# UVa 688

## Summary

We have to find the area of n axis-aligned squares with arbitrary positions and sizes. This is a nice problem with two fairly different solutions. There is a ${\displaystyle O(n^{3})}$ solution that works by cleverly breaking up the plane into discrete grid. There is also a Sweep Line solution that runs in ${\displaystyle O(n^{2})}$.

## Discrete Grid Explanation

Given n squares, there are really only 2n "interesting" points on the x-axis and likewise 2n interesting points on the y-axis. The points that are important are those that are on the corners of the square. So we make two arrays, each of size 2n, storing the corners of the squares in sorted order both horizontally and vertically. Call the vertical segments sorted by x-coordinate, h, and the horizontal segments sorted by y-coordinate, v. We then make a 2n by 2n boolean grid. We then fill up according to the rule ${\displaystyle grid_{i,j}=1}$ iff there is some tower whose range covers the rectangle with x and y coordinates in range ${\displaystyle h_{i} and ${\displaystyle v_{i}. otherwise ${\displaystyle grid_{i,j}=0}$. Then to compute the coverage, we simply look all of the ${\displaystyle O(n^{2})}$elements in the grid, and add its area to the total area if it is marked. For each of the n squares, we can mark the squares it contains in ${\displaystyle O(n^{2})}$ time per square, for a total cost of ${\displaystyle O(n^{3})}$.

## Sweep Line Explanation

Sweep a vertical line from ${\displaystyle (-\infty ,\infty )}$. Note that at any vertical line, the intersection with line with the tower coverage squares is a set of vertical line segments, which may contain intersecting segments, or may be empty. Our status, which is the intersection of the squares with the Sweep Line in a binary search tree T will be represented as follows. Consider the intersection of the sweep line with the squares from ${\displaystyle y=-\infty }$ to ${\displaystyle \infty }$. At the beginning of each segment, keep a + sign, and at the end of each segment, keep a -. Then for at every point on the sweep line, there is a segment on that line iff there are more + than - below the point.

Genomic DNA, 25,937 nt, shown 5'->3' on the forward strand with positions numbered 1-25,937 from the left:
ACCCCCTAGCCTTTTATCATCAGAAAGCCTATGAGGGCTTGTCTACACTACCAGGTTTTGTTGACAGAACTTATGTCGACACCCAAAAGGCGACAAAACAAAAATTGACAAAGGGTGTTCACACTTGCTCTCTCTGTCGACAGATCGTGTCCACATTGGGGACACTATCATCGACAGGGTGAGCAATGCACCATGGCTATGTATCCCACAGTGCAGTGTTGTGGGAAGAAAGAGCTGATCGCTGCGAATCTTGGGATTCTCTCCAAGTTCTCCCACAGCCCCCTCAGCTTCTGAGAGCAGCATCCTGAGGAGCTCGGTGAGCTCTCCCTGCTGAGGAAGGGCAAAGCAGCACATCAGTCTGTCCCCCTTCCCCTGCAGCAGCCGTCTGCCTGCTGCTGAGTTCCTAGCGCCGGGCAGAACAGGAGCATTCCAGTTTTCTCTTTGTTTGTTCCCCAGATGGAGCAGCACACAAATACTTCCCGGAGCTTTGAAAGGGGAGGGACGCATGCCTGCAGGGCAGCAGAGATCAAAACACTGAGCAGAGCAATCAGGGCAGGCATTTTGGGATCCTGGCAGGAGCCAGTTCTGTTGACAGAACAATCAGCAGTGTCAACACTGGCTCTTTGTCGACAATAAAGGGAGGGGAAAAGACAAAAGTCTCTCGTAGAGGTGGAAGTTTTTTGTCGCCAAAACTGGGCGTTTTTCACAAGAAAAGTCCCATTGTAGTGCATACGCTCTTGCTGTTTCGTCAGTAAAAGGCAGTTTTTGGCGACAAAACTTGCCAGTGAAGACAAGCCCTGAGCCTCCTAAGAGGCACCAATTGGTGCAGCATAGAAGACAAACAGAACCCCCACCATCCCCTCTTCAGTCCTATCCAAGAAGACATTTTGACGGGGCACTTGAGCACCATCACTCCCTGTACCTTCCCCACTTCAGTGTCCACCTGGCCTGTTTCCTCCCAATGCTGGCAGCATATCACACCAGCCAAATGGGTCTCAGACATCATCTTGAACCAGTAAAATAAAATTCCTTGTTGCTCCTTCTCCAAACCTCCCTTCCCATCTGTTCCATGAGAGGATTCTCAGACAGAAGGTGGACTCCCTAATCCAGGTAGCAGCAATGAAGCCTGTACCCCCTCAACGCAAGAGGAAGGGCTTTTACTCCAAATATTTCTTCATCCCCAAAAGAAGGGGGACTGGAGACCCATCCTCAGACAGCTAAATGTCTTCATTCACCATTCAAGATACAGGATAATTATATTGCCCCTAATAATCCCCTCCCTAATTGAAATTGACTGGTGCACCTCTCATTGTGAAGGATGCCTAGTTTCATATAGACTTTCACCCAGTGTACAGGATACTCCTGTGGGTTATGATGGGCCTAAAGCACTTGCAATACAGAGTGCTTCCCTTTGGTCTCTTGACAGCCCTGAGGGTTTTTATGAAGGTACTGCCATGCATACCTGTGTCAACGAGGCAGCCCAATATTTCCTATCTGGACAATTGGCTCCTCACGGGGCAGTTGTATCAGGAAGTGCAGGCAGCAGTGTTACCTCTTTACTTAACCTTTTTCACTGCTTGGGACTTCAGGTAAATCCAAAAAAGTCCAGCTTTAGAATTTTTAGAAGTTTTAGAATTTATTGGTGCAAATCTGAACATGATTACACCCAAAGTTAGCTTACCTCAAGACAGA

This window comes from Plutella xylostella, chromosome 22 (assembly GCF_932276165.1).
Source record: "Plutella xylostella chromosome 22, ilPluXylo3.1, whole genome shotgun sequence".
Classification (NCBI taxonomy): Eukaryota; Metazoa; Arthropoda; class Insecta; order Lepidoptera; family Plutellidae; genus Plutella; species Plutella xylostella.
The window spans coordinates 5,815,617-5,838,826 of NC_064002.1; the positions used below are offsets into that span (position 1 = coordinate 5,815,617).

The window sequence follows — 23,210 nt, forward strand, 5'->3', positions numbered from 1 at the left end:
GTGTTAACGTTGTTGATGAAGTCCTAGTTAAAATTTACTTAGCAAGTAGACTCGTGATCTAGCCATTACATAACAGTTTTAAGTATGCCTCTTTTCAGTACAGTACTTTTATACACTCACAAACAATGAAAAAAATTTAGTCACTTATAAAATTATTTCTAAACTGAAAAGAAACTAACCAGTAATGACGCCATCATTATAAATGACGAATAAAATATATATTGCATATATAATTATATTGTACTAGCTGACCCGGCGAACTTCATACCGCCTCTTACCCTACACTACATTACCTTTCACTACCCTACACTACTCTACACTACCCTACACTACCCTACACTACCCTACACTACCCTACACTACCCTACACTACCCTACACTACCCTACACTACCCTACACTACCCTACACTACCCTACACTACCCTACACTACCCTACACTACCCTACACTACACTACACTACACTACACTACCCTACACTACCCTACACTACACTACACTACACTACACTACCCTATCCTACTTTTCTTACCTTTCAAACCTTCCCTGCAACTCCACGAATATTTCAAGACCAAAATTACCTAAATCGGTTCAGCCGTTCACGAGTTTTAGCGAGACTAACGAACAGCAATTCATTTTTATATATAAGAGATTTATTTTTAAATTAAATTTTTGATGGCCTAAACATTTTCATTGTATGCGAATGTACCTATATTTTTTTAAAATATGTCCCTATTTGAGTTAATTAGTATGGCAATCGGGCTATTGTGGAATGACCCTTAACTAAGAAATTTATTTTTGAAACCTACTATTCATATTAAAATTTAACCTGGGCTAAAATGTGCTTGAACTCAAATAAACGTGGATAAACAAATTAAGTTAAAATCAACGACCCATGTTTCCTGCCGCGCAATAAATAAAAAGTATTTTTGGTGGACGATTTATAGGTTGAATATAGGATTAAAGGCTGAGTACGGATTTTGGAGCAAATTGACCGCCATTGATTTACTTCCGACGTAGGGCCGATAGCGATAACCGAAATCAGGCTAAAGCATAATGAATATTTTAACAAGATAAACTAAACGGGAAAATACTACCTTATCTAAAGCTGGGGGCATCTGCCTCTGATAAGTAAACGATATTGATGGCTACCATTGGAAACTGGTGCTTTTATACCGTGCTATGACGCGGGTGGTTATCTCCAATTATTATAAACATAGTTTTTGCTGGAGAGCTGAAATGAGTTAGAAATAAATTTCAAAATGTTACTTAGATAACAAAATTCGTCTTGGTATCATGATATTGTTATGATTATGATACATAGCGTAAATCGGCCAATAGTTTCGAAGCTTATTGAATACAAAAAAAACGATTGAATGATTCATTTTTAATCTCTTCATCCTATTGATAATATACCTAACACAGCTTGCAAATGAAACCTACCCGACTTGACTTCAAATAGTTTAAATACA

Our events are similiar to those in the explanation of UVa 105. We maintain the events in a priority queue Q.

• insertion events - keyed by the left end of a coverage
• insert the bottom of coverage into T with a + sign, and the top of the coverage with a - sign.
• insert a removal event for the right end of the square into Q.
• removal events - keyed by the right end of a coverage
• remove both corresponding endpoints of the coverage from T.

After we handle each event, we know both how far horizontally the sweep line has moved, dx, and the length of the union of the active segments, l by querying T. The coverage area swept by is then dx * l, and the total area is the sum of the area swept passed in each event. Since there are ${\displaystyle 2n=O(n)}$ events, and each event can be handled in ${\displaystyle O(\log n)}$ time for the deque, ${\displaystyle O(\log n)}$ for the insertion or deletion to T, and ${\displaystyle O(n)}$ for the length of the union query, the total time is ${\displaystyle O(n^{2})}$.

## Sweep Line Notes

Rather than maintaining the status as a binary search tree, a simple array or linked list will work at no additional complexity. We would have to both be able to add, remove, and find the length of the union of the line segments in faster than linear time in order to improve the overall complexity of the algorithm. An interval tree is the ideal data structure to use to support these operations. Actually, by using a segment tree structure, insertion, deleting and union query would be O(lgN), and the problem can be solved in O(NlgN)

## Input

3
4.0 4.0 3.0
5.0 6.0 3.0
5.5 4.5 1.0
2
3.0 3.0 3.0
1.5 1.5 1.0
0


## Output

1 52.00
2 36.00